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4 Things to Know About Breast Cancer in Men

When you think of a breast cancer survivor, you probably don’t think of your husband, your dad or your brother. That’s because only 0.5 to 1 percent of breast cancer cases each year are in men. But for those men, it’s a very real diagnosis.

“It’s not something many men think about, but it can happen,” says Daniel S. Oh, MD, PhD, a radiation oncologist with UNC REX Cancer Care.

Although many symptoms and treatment options look similar between men and women, there are some differences. Here are four things about breast cancer every man should know:

  1. Get the lump checked.

The most common symptom of breast cancer for both men and women is a new lump or mass on the breast. Because men typically have less breast tissue, Dr. Oh says it’s possible for men to recognize new lumps sooner than women typically would.

That said, men are less likely to go to the doctor to get checked once they find a lump. That means the cancer is more likely to spread and become more advanced before it’s diagnosed.

“Anytime a man finds a lump on his breast, he should seek medical attention.”

“Anytime a man finds a lump on his breast, he should seek medical attention,” Dr. Oh says. “It can be anxiety-provoking, but if it’s caught early, there is usually a good prognosis.”

Besides a lump, other symptoms of breast cancer include:

  • Swelling of the breast
  • Skin dimpling
  • Breast or nipple pain
  • Nipple retraction
  • Nipple discharge
  1. Men are more likely to get a mastectomy than women.

When it comes to treatment, many women struggle to decide whether to have a mastectomy. But Dr. Oh says men are more likely to opt for the procedure. “Because men have smaller breasts, men are more likely to get a mastectomy because there’s not much breast to preserve,” he says.

Treatment options for men are approached the same as for women. Male patients may receive radiation, chemotherapy or hormonal therapies, which reduce the estrogen that can cause breast cancer spread.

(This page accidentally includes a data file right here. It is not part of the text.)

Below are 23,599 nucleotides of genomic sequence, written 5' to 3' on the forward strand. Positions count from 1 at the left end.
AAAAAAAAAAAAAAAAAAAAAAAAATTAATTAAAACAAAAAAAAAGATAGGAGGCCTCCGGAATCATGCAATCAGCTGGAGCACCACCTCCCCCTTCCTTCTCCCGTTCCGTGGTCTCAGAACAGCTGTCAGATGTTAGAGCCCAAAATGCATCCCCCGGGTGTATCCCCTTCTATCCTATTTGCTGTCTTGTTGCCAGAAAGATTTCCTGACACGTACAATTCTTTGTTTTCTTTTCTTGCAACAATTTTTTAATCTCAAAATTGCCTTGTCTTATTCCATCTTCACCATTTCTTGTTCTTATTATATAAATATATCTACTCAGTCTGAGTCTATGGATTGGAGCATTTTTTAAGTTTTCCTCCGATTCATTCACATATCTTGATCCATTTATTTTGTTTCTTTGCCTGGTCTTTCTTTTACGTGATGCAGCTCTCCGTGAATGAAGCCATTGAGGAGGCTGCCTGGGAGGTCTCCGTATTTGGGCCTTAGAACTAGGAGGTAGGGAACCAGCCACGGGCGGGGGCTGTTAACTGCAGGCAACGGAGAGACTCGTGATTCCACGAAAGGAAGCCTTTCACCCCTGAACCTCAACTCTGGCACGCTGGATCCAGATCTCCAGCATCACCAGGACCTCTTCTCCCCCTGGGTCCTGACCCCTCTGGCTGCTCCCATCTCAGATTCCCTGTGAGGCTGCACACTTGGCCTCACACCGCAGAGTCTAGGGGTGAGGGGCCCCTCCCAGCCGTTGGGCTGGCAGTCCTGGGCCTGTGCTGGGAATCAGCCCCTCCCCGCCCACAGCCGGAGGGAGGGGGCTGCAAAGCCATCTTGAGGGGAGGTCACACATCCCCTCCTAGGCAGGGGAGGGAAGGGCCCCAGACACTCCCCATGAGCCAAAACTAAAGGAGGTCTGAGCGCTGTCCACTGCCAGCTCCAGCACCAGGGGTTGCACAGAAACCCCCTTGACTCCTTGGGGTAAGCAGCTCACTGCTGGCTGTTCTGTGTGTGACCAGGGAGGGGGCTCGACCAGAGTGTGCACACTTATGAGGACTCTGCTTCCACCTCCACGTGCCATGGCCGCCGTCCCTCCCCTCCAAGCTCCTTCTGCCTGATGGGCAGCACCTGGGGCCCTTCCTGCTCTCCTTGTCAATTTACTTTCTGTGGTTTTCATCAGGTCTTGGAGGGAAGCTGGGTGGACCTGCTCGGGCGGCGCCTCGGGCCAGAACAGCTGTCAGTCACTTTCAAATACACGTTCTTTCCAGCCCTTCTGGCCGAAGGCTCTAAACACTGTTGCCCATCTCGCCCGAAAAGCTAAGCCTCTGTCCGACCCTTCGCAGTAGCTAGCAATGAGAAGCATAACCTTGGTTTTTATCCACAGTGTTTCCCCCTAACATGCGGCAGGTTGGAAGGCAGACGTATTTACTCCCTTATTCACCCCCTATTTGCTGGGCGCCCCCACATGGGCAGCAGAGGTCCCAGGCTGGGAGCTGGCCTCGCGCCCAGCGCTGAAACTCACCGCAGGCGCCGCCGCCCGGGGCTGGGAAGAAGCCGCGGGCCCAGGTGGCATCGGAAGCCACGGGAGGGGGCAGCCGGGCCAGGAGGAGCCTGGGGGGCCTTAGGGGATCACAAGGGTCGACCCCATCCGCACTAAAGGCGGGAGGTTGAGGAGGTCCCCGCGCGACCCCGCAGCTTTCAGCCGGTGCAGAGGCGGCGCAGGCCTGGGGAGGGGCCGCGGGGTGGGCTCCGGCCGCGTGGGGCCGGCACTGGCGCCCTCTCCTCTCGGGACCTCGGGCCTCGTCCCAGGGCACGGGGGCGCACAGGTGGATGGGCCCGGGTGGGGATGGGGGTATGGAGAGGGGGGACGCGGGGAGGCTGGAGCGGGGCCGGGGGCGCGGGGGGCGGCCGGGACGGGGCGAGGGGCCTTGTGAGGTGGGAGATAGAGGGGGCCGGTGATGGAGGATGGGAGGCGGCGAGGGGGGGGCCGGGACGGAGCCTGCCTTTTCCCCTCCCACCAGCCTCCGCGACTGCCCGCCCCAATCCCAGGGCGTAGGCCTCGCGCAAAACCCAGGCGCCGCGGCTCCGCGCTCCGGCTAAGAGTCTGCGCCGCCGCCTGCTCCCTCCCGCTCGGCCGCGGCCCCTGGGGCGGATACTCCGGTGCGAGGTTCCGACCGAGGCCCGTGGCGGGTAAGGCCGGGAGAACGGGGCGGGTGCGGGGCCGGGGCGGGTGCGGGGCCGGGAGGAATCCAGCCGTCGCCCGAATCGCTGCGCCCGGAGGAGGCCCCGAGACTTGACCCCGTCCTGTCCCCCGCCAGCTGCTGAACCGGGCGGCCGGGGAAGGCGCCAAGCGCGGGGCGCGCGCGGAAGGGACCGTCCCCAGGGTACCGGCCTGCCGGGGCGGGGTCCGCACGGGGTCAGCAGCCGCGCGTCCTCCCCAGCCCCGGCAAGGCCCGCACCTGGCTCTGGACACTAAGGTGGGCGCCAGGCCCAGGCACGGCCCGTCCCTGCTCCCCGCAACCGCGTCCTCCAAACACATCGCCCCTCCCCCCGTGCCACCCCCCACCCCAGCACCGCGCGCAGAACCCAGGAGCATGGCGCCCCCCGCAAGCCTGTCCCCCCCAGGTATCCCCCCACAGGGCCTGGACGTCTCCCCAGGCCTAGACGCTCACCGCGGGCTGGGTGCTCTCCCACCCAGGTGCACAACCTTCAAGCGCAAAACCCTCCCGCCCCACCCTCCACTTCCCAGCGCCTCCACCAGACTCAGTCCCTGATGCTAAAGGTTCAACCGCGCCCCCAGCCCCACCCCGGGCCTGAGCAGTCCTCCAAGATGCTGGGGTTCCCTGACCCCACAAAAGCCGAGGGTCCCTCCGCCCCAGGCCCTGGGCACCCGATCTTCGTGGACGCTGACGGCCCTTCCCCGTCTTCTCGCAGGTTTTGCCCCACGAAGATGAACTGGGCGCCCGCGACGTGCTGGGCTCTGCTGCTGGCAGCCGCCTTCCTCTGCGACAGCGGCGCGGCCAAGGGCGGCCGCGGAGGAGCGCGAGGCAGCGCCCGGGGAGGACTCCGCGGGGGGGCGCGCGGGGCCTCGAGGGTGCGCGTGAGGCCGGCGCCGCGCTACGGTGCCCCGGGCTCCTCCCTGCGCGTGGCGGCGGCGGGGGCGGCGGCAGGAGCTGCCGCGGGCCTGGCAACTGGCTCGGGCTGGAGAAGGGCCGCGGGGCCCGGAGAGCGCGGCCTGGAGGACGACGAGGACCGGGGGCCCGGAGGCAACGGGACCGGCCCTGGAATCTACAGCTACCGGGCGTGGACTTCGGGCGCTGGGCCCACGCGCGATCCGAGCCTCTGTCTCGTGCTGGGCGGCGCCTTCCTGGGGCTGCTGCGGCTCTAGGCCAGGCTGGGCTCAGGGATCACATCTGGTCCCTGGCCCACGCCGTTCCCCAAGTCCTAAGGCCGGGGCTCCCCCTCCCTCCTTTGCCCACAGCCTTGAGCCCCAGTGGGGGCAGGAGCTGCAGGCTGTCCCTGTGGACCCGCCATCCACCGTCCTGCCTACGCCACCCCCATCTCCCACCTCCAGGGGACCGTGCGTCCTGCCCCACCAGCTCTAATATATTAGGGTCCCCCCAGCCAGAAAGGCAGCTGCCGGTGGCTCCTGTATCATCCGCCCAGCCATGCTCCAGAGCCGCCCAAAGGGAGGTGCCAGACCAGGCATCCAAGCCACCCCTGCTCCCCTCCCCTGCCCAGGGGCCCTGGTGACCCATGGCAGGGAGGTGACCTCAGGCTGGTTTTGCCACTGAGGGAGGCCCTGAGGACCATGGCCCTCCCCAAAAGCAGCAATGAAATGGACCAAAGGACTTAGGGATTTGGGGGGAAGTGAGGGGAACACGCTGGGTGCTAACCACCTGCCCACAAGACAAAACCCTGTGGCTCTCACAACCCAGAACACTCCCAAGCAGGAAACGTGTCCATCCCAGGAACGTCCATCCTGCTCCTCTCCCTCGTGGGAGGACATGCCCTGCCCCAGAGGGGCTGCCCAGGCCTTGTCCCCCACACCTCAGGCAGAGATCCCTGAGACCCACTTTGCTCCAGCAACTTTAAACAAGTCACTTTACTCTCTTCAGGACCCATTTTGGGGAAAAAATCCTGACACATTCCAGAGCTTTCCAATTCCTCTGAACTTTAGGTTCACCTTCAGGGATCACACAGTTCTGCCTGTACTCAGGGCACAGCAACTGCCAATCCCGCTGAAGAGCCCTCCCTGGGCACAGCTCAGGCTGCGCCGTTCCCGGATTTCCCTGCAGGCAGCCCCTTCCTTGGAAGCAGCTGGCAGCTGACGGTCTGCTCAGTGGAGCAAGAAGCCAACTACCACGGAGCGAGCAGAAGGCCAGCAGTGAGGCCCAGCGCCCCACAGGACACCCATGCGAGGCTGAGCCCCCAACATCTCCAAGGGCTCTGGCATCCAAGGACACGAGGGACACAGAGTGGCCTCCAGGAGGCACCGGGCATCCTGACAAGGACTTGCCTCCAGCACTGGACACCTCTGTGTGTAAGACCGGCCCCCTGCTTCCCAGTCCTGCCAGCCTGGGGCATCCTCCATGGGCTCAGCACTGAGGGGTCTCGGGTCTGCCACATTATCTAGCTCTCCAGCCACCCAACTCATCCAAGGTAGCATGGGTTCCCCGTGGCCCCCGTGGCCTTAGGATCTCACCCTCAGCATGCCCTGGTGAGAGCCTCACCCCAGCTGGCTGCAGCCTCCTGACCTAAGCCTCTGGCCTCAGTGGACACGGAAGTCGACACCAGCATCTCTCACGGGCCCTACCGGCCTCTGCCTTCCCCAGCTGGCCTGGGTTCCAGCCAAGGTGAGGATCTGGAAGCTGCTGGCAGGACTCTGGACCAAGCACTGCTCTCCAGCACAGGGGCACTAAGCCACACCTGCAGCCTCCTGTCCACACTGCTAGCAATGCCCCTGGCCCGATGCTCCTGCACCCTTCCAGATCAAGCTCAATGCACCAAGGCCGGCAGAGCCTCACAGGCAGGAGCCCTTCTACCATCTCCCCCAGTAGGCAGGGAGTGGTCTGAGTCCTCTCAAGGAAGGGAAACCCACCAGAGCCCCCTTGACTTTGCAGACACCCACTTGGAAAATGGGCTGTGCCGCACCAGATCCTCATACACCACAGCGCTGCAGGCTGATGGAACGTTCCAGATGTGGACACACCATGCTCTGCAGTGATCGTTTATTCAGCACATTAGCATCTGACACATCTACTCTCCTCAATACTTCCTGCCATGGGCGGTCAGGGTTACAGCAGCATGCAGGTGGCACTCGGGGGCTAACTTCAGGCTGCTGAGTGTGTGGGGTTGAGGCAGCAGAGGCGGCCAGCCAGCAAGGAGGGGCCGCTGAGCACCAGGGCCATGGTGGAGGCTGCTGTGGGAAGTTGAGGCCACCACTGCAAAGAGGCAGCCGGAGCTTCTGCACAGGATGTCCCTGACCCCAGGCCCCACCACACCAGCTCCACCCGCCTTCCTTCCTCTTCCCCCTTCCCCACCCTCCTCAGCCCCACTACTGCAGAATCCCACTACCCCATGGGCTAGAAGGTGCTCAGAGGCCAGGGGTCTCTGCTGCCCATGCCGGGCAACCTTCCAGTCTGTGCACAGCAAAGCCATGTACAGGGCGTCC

1. Men have unique risk factors.

Hormonal imbalances can cause men to be more at risk for breast cancer. For example, if a man’s testicles are injured, they may not properly produce testosterone, which in turn, could create higher estrogen levels in his body. Undescended testicles carry the same risk. Higher estrogen levels raise a man’s risk of breast cancer.

Klinefelter syndrome can also increase a man’s risk. Men are born with one X and one Y chromosome. Women are born with two X chromosomes. With Klinefelter syndrome, a man is born with at least one extra X chromosome.

Klinefelter syndrome can also increase a man’s risk. Men are born with one X and one Y chromosome. Women are born with two X chromosomes. With Klinefelter syndrome, a man is born with at least one extra X chromosome. As a result, men with Klinefelter syndrome often have smaller testicles, lower levels of male hormones and higher estrogen levels.

Because breast cancer in men is rare, there has been no evidence to suggest that the same screening guidelines for women are beneficial for men with a heightened risk, Dr. Oh says.

  1. There’s often a stigma associated with male breast cancer.

For many men, a breast cancer diagnosis is often followed by the shock of having a disease that predominantly targets women. But there’s nothing to be ashamed of, Dr. Oh says. Breast cancer is a complex condition, and there are many support resources available.

UNC Cancer Care and UNC REX Cancer Care offer support services for patients, families and caregivers through treatment, recovery and survivorship. Services include education, counseling, mental health services, exercise, nutritional support and more.

“Having breast cancer doesn’t make you less than a man,” Dr. Oh says.

Talk with your doctor about what resources are available to you.

UNC Health Care offers mammography screenings and comprehensive breast services at several locations across the Triangle. Learn more about our programs in Wake County and Chapel Hill.

Daniel Oh, MD, PhD, is a radiation oncologist with UNC REX Cancer Care and an assistant professor with the UNC School of Medicine.